The home care sector is set to gain $116.5 million a year from the government’s commitment to release more than 110,000 additional home care packages, according to an economic analysis.
That includes the additional 80,000 home care packages announced in the federal budget and 33,000 released as part of the 2020 budget and MYEFO announcements.
“Providers will receive a margin on services provided under these packages and based on current settings this would add a total of $116.5 million to the overall bottom line of the home care sector each year,” StewartBrown says in its Federal Budget 2021 Aged care Sector Impact and Analysis report.
The estimate is based on the average margin for home care providers currently being at 6.4 per cent on revenue, with revenue utilisation running at 84 per cent.
Investing earnings in better services
Senior partner at StewartBrown, Grant Corderoy, said because current margins for home care operators are currently so small there’s not much room to provide more hours of care or incentives to attract, retain and upskill staff.
He said he would expect any extra money flowing from additional home care packages to go towards improving services.
“I think the money will be used not necessarily just for bottom line profit, but to provide a greater range of services to the care recipients,” Mr Corderoy told Government News.
Clearing the waiting list
The report predicts that if the number of people seeking a home care package doesn’t grow, the release of the extra 113 packages will see the home care queue cleared during 2023, with almost 20,000 to spare.
It says excluding the 36,400 people on the waiting list who are getting interim packages, the queue should be cleared by 2022 with a surplus of more than 52,500 by 2023.
Surplus subsidies should also go towards improving the system, Mr Corderoy says.
“If there is a surplus of packages, and therefore a surplus of money that was set aside to fund them, I’d like to see that money spend on putting more money into actual reform,” he said.
However Mr Corderoy acknowledges that making inroads on the waiting list will be contingent having the workforce to deliver them, a factor not helped by the budget’s failure to address better workforce entitlements, he says.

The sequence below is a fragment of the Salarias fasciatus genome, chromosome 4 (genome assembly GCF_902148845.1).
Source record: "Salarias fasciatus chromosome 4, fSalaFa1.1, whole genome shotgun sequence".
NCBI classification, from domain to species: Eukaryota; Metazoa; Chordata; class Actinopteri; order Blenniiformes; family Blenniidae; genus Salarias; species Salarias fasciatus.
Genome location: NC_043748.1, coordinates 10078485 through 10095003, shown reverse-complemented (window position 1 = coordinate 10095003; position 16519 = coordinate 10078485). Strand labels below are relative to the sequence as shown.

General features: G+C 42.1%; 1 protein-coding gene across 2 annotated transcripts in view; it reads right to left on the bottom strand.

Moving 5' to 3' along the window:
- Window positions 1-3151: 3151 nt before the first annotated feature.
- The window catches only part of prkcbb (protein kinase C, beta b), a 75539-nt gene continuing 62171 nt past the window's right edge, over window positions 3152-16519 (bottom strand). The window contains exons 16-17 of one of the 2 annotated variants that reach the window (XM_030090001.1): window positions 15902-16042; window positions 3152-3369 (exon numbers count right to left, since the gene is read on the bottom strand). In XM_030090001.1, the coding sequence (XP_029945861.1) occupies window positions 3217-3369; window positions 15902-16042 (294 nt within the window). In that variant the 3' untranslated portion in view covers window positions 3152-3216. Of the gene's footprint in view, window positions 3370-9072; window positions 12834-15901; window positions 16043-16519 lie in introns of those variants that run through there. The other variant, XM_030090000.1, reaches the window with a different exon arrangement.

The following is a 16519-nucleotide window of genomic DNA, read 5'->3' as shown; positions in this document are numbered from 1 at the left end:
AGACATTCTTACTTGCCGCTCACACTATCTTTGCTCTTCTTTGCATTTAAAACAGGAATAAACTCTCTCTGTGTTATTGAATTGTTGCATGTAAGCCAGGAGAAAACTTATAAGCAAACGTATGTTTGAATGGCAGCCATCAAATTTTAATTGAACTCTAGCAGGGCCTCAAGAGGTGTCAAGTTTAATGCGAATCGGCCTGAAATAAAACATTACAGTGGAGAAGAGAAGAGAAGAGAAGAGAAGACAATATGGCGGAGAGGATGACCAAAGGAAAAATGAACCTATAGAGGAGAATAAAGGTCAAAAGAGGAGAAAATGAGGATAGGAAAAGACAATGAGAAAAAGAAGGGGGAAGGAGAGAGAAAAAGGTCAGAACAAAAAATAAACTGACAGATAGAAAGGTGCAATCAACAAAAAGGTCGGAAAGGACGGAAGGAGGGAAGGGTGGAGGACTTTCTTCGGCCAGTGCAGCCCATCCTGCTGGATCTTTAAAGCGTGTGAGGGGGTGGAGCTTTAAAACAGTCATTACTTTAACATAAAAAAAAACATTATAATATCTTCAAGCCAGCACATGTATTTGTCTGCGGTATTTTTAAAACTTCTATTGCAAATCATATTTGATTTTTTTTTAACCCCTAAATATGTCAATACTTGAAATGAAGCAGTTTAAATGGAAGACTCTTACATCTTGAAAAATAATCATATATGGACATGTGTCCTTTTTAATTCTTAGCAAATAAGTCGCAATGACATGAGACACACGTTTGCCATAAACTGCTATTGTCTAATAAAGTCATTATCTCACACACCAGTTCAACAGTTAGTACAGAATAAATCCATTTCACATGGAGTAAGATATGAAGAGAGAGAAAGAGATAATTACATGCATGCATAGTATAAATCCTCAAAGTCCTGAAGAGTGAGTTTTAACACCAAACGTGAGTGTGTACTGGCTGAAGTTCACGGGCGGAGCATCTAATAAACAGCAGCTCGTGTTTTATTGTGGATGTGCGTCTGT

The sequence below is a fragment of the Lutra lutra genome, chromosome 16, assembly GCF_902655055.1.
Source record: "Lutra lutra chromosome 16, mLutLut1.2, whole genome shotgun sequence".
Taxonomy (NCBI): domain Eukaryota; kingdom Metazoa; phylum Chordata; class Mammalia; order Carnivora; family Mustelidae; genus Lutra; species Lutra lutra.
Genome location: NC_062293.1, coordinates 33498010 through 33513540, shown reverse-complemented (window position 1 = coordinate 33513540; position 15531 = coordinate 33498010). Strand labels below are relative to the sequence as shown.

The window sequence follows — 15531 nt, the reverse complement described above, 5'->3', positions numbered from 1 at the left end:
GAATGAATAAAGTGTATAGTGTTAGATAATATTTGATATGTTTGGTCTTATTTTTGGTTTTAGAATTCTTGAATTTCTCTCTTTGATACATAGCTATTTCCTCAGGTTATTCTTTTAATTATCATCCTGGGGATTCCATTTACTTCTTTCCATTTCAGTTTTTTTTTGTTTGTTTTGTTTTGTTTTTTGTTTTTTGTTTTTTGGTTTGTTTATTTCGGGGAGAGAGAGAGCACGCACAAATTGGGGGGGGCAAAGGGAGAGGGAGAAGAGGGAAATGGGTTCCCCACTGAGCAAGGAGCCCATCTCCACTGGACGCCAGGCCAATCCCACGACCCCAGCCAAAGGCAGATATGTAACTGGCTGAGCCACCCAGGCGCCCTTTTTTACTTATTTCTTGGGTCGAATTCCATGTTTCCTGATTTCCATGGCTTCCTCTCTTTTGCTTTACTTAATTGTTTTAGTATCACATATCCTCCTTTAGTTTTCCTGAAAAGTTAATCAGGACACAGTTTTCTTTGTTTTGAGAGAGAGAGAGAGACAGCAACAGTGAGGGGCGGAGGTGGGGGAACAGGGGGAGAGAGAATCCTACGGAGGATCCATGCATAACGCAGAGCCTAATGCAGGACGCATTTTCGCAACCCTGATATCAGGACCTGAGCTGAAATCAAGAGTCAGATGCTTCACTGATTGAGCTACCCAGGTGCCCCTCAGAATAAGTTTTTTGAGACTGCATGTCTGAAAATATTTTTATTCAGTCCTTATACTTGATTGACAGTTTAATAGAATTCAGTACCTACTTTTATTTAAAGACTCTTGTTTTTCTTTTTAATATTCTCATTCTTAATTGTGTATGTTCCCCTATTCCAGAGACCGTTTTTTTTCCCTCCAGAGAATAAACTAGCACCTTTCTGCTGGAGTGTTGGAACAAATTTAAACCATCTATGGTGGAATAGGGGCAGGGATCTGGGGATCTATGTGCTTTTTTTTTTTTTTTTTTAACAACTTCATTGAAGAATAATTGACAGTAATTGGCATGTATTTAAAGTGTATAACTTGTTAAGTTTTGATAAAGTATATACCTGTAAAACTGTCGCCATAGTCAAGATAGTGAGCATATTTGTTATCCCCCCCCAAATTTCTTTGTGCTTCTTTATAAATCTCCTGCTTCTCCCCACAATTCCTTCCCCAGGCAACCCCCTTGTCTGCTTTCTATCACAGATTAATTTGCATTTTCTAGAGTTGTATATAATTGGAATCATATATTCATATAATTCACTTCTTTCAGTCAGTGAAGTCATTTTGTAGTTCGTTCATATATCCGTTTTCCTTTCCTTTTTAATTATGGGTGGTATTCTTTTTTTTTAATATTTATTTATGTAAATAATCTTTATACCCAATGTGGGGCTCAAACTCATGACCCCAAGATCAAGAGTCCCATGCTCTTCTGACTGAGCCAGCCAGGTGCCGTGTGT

“It’s one thing we’re going to have extra packages but how are you going to service those packages?”
Unspent funds not addressed
Mr Corderoy says while the 80,000 new home care packages, valued at $6.5 billion over three years, are welcome, they don’t address underlying problems in the current model which mean funding is under-utilised by 15 per cent.
This is contributing to the growing problem of unspent funds.
The issue of unspent funds wasn’t given enough attention by the aged care royal commission, he says.
Mr Corderoy says while some budget measures will bring a degree of relief to providers, most of the $17.7 billion package announced by Treasurer Josh Frydenberg last week was targeted at reform rather than financial outcomes for providers.
No support for extra admin
It also notes that many of the budget measures relate to boosting reporting, compliance and governance, without matching them with funding to help providers pay for the additional regulation.
It says of the $10.8 million allocated in the budget to redesign the home care system, consideration should be given to better matching funding to needs to prevent unspent funds accumulating.
This should include introducing the ability to reassess care needs and adjust funding, StewartBrown says. The report also recommends have eight funding levels instead of four, with narrower gaps between subsidies.
What’s in the budget for home care:
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